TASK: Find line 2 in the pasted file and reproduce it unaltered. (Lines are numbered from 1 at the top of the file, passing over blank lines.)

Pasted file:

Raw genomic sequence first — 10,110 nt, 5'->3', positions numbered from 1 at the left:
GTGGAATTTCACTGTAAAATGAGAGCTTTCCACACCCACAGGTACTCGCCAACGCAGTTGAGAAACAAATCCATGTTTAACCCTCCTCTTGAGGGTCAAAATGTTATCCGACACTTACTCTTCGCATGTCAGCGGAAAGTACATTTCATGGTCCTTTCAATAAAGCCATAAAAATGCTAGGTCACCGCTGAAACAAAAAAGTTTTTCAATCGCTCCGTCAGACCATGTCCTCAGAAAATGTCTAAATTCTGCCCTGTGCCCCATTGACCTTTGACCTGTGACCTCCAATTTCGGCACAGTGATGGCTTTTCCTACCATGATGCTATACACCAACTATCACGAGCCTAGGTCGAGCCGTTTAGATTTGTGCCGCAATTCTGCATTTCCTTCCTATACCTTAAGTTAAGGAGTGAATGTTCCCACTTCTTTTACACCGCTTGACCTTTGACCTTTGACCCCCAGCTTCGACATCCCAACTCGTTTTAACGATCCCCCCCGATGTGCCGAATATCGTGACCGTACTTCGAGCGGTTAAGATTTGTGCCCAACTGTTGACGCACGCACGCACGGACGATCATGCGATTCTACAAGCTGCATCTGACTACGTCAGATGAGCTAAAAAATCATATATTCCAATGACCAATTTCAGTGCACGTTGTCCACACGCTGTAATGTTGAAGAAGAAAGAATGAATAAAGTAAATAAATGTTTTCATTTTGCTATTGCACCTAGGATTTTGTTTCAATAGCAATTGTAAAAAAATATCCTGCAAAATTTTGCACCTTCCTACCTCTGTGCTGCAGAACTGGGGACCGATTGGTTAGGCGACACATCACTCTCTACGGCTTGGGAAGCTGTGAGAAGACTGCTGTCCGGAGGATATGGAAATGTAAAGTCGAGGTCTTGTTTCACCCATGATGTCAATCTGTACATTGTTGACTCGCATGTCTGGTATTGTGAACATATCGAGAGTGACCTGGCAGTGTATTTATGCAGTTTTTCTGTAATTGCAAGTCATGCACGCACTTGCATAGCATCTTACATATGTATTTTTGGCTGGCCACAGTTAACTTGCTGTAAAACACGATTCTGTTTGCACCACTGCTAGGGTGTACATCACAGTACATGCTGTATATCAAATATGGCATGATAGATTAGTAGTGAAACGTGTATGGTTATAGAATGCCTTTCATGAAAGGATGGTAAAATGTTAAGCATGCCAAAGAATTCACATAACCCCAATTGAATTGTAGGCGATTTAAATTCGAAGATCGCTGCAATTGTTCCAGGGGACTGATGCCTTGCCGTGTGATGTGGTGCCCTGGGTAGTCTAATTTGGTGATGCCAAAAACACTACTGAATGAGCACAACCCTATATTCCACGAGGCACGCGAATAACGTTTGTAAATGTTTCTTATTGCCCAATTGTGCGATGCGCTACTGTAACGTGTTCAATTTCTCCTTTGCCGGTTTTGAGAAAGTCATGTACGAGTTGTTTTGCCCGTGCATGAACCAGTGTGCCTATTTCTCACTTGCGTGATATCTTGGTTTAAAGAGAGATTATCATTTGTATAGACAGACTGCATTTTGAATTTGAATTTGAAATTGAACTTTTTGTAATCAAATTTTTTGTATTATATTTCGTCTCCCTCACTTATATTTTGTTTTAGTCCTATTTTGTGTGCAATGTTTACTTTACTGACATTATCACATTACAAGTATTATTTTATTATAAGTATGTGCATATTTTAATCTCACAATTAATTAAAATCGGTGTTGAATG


GTGGAATTTCACTGTAAAATGAGAGCTTTCCACACCCACAGGTACTCGCCAACGCAGTTGAGAAACAAATCCATGTTTAACCCTCCTCTTGAGGGTCAAAATGTTATCCGACACTTACTCTTCGCATGTCAGCGGAAAGTACATTTCATGGTCCTTTCAATAAAGCCATAAAAATGCTAGGTCACCGCTGAAACAAAAAAGTTTTTCAATCGCTCCGTCAGACCATGTCCTCAGAAAATGTCTAAATTCTGCCCTGTGCCCCATTGACCTTTGACCTGTGACCTCCAATTTCGGCACAGTGATGGCTTTTCCTACCATGATGCTATACACCAACTATCACGAGCCTAGGTCGAGCCGTTTAGATTTGTGCCGCAATTCTGCATTTCCTTCCTATACCTTAAGTTAAGGAGTGAATGTTCCCACTTCTTTTACACCGCTTGACCTTTGACCTTTGACCCCCAGCTTCGACATCCCAACTCGTTTTAACGATCCCCCCCGATGTGCCGAATATCGTGACCGTACTTCGAGCGGTTAAGATTTGTGCCCAACTGTTGACGCACGCACGCACGGACGATCATGCGATTCTACAAGCTGCATCTGACTACGTCAGATGAGCTAAAAAATCATATATTCCAATGACCAATTTCAGTGCACGTTGTCCACACGCTGTAATGTTGAAGAAGAAAGAATGAATAAAGTAAATAAATGTTTTCATTTTGCTATTGCACCTAGGATTTTGTTTCAATAGCAATTGTAAAAAAATATCCTGCAAAATTTTGCACCTTCCTACCTCTGTGCTGCAGAACTGGGGACCGATTGGTTAGGCGACACATCACTCTCTACGGCTTGGGAAGCTGTGAGAAGACTGCTGTCCGGAGGATATGGAAATGTAAAGTCGAGGTCTTGTTTCACCCATGATGTCAATCTGTACATTGTTGACTCGCATGTCTGGTATTGTGAACATATCGAGAGTGACCTGGCAGTGTATTTATGCAGTTTTTCTGTAATTGCAAGTCATGCACGCACTTGCATAGCATCTTACATATGTATTTTTGGCTGGCCACAGTTAACTTGCTGTAAAACACGATTCTGTTTGCACCACTGCTAGGGTGTACATCACAGTACATGCTGTATATCAAATATGGCATGATAGATTAGTAGTGAAACGTGTATGGTTATAGAATGCCTTTCATGAAAGGATGGTAAAATGTTAAGCATGCCAAAGAATTCACATAACCCCAATTGAATTGTAGGCGATTTAAATTCGAAGATCGCTGCAATTGTTCCAGGGGACTGATGCCTTGCCGTGTGATGTGGTGCCCTGGGTAGTCTAATTTGGTGATGCCAAAAACACTACTGAATGAGCACAACCCTATATTCCACGAGGCACGCGAATAACGTTTGTAAATGTTTCTTATTGCCCAATTGTGCGATGCGCTACTGTAACGTGTTCAATTTCTCCTTTGCCGGTTTTGAGAAAGTCATGTACGAGTTGTTTTGCCCGTGCATGAACCAGTGTGCCTATTTCTCACTTGCGTGATATCTTGGTTTAAAGAGAGATTATCATTTGTATAGACAGACTGCATTTTGAATTTGAATTTGAAATTGAACTTTTTGTAATCAAATTTTTTGTATTATATTTCGTCTCCCTCACTTATATTTTGTTTTAGTCCTATTTTGTGTGCAATGTTTACTTTACTGACATTATCACATTACAAGTATTATTTTATTATAAGTATGTGCATATTTTAATCTCACAATTAATTAAAATCGGTGTTGAATG